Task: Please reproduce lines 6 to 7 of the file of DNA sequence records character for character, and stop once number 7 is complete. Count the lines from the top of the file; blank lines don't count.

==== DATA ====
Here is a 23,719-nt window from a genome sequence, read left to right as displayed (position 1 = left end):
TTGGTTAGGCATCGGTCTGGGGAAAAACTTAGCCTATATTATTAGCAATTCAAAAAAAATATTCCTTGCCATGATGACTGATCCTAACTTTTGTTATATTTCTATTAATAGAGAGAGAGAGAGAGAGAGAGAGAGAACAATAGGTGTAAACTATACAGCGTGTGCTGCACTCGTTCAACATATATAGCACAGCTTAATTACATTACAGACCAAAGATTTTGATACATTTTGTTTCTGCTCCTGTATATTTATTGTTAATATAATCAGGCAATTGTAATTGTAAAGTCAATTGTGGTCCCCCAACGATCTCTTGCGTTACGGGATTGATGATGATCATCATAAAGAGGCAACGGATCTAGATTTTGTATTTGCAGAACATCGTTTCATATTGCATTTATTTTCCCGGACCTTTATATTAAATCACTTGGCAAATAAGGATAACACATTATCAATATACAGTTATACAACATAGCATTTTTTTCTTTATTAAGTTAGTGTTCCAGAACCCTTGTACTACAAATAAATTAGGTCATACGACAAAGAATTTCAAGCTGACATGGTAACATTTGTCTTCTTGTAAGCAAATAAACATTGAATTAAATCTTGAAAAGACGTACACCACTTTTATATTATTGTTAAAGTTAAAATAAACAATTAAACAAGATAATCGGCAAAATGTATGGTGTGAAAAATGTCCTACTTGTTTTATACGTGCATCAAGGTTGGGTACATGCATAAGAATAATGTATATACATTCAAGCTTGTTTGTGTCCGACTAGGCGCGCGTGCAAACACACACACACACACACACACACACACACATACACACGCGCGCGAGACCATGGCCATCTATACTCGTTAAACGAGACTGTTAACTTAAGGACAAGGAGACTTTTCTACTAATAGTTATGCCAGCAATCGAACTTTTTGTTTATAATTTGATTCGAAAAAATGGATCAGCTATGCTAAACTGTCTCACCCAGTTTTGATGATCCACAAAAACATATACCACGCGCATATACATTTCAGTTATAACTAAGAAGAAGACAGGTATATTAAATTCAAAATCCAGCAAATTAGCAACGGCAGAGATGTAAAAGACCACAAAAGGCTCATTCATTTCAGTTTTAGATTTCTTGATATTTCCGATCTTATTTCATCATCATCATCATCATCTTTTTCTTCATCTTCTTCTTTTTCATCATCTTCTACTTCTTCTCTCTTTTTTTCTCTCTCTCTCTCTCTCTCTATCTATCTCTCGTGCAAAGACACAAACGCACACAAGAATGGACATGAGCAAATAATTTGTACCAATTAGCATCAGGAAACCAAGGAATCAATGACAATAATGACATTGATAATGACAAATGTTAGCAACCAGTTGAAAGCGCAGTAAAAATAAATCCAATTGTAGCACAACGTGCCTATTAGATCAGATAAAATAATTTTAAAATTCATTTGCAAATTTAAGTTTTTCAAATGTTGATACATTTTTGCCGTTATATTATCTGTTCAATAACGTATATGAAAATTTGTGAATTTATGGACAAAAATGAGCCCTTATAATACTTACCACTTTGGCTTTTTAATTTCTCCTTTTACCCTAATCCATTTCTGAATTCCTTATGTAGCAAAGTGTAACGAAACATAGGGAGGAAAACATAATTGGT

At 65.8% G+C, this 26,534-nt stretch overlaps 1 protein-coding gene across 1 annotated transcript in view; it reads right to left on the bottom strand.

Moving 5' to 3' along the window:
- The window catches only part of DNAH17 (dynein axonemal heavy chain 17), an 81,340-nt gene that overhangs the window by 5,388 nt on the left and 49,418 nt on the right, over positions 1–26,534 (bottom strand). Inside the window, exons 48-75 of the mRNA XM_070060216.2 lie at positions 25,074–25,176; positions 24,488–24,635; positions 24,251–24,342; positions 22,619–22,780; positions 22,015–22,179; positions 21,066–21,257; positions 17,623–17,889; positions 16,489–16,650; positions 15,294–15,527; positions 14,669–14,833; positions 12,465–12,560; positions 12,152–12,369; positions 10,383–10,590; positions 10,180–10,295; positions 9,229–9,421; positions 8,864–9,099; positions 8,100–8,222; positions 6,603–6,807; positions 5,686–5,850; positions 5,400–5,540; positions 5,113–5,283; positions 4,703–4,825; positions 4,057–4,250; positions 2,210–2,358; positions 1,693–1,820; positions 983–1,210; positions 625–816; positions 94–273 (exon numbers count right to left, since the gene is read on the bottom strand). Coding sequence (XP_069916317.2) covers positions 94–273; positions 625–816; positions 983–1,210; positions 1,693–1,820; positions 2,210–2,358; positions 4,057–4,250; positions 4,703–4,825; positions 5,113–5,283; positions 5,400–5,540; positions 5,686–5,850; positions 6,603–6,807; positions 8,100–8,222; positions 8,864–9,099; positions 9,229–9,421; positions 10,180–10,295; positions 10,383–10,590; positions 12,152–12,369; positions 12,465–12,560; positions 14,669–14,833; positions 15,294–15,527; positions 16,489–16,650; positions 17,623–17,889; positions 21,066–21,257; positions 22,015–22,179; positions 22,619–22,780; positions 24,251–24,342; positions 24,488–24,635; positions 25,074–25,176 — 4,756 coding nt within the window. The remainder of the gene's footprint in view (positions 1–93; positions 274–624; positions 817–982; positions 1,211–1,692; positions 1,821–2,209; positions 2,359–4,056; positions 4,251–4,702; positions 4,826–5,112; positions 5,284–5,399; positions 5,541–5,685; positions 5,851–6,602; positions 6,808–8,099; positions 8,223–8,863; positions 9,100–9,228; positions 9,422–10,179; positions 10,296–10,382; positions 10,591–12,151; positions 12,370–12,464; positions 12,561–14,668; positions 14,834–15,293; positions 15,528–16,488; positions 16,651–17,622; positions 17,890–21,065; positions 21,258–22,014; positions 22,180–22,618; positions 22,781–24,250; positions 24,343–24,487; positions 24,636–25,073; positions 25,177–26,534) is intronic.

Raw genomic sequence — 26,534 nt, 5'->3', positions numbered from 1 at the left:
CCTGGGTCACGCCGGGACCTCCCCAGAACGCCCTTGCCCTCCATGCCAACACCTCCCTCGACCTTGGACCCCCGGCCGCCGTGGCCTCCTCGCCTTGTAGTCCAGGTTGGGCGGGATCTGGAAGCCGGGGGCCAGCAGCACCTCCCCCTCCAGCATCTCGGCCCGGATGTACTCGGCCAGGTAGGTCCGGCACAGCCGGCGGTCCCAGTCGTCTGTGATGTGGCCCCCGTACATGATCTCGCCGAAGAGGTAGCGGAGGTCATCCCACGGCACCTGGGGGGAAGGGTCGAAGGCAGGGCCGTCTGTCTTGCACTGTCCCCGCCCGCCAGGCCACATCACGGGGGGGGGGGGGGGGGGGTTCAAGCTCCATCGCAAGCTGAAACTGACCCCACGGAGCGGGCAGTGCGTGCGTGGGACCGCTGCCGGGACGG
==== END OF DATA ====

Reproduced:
Raw genomic sequence — 26,534 nt, 5'->3', positions numbered from 1 at the left:
CCTGGGTCACGCCGGGACCTCCCCAGAACGCCCTTGCCCTCCATGCCAACACCTCCCTCGACCTTGGACCCCCGGCCGCCGTGGCCTCCTCGCCTTGTAGTCCAGGTTGGGCGGGATCTGGAAGCCGGGGGCCAGCAGCACCTCCCCCTCCAGCATCTCGGCCCGGATGTACTCGGCCAGGTAGGTCCGGCACAGCCGGCGGTCCCAGTCGTCTGTGATGTGGCCCCCGTACATGATCTCGCCGAAGAGGTAGCGGAGGTCATCCCACGGCACCTGGGGGGAAGGGTCGAAGGCAGGGCCGTCTGTCTTGCACTGTCCCCGCCCGCCAGGCCACATCACGGGGGGGGGGGGGGGGGGGTTCAAGCTCCATCGCAAGCTGAAACTGACCCCACGGAGCGGGCAGTGCGTGCGTGGGACCGCTGCCGGGACGG